Efficient Team Management: Experience and Life Hacks
Managing projects is a complex task that demands a plethora of skills. The experience of a leader manifests itself even in small details, enabling the more effective organization of team work. In this article, Kirill Meshik, Training Data Team Leader, shares life hacks that can help leaders to work more efficiently within the technological sphere.
What experience in team management do you have?
I gained experience managing teams when I began working as a Project Manager, a role I held for approximately 3.5 years. As a Project Manager, my core responsibilities involved planning and coordinating project execution, distributing tasks among assessors, ensuring their completion, and guaranteeing the fulfillment of client expectations regarding quality and delivery timelines.
For the past 8 months, I’ve been a Team Leader managing a team of project managers. My role revolves around setting task priorities, resource allocation, monitoring goal achievement, handling strategic and organizational communications with clients, overseeing the training and professional growth of new team members, and contributing to the formation and adaptation of operational business processes within the company.
Over time, I’ve gained valuable management experience that aids me in developing collaborative skills, leadership qualities, and achieving results within the projects and tasks assigned to the team.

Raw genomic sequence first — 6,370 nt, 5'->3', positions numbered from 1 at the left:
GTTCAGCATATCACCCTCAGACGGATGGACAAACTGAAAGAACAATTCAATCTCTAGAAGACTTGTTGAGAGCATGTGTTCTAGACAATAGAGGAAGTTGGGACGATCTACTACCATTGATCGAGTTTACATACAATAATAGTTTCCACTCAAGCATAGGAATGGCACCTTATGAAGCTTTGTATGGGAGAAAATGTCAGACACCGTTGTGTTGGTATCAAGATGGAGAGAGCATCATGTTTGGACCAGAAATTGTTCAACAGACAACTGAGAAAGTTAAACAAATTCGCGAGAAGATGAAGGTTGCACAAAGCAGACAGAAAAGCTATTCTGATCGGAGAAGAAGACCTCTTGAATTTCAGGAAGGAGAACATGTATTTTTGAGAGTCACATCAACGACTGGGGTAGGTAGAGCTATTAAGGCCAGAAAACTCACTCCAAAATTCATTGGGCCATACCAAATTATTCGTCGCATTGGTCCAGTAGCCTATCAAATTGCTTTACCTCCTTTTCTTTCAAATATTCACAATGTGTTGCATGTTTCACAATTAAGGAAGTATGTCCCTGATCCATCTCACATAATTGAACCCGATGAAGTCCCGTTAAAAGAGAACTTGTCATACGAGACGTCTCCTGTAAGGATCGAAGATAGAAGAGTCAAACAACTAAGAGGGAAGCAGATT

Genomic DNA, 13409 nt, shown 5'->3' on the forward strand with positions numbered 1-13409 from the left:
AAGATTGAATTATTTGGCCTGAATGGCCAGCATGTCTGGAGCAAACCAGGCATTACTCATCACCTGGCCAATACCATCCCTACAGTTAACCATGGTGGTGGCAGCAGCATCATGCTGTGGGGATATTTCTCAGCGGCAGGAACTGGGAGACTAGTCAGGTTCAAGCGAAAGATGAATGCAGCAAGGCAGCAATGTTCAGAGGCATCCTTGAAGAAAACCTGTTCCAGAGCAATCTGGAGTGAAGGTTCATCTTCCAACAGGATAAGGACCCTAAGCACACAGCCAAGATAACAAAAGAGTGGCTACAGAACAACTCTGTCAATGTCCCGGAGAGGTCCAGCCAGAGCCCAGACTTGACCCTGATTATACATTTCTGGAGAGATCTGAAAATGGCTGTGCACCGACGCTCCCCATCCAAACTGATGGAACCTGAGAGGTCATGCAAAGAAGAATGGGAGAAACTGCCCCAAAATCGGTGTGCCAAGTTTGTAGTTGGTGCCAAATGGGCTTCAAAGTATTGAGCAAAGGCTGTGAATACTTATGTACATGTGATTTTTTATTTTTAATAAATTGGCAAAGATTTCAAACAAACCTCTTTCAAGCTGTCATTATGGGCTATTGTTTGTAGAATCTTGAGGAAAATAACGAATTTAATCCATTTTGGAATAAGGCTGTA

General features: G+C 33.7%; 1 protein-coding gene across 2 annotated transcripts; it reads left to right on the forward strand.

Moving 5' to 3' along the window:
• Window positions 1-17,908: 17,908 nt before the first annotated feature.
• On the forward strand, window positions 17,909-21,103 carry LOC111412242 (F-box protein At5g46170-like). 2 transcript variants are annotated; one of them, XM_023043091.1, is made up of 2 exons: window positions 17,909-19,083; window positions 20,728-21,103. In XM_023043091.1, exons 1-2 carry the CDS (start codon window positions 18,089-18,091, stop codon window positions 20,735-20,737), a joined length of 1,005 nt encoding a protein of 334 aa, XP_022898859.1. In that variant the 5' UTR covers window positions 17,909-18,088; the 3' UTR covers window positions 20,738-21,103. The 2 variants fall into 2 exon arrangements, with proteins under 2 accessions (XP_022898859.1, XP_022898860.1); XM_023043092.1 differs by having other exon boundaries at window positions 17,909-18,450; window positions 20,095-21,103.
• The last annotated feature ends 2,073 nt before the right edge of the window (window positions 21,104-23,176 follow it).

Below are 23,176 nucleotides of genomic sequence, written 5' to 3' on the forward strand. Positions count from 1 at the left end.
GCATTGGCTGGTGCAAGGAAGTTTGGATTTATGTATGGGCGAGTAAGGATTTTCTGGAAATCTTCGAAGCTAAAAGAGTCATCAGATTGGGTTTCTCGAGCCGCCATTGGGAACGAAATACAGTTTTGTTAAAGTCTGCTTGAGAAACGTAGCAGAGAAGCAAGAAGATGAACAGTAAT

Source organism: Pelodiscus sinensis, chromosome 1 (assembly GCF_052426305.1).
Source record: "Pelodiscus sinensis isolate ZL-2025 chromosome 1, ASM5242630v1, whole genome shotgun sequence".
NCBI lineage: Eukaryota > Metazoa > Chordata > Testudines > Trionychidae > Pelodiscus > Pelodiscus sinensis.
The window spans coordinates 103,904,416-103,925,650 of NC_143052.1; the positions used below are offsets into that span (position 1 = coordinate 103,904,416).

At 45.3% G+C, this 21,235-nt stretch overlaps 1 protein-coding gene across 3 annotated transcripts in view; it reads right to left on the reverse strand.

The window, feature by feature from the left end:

What are the main tasks and responsibilities of your team in data annotation projects?
Our team works on projects related to data segmentation, detection, classification, transcription, and involves extensive work with LLM (Language Model) and OCR (Optical Character Recognition).
Each project demands significant managerial involvement. Despite common task typologies, we frequently encounter non-trivial and unique cases.
Managers are responsible for piloting projects, dissecting and refining technical documentation, client communication, defending pilot results, as well as training, launching, overseeing, and concluding projects while maintaining performance metrics.
The Team Leader intervenes at critical stages, ensuring process compliance within each project, supporting clients, analyzing dynamic metrics, and adapting or shaping processes based on gained experience and current trends in the field.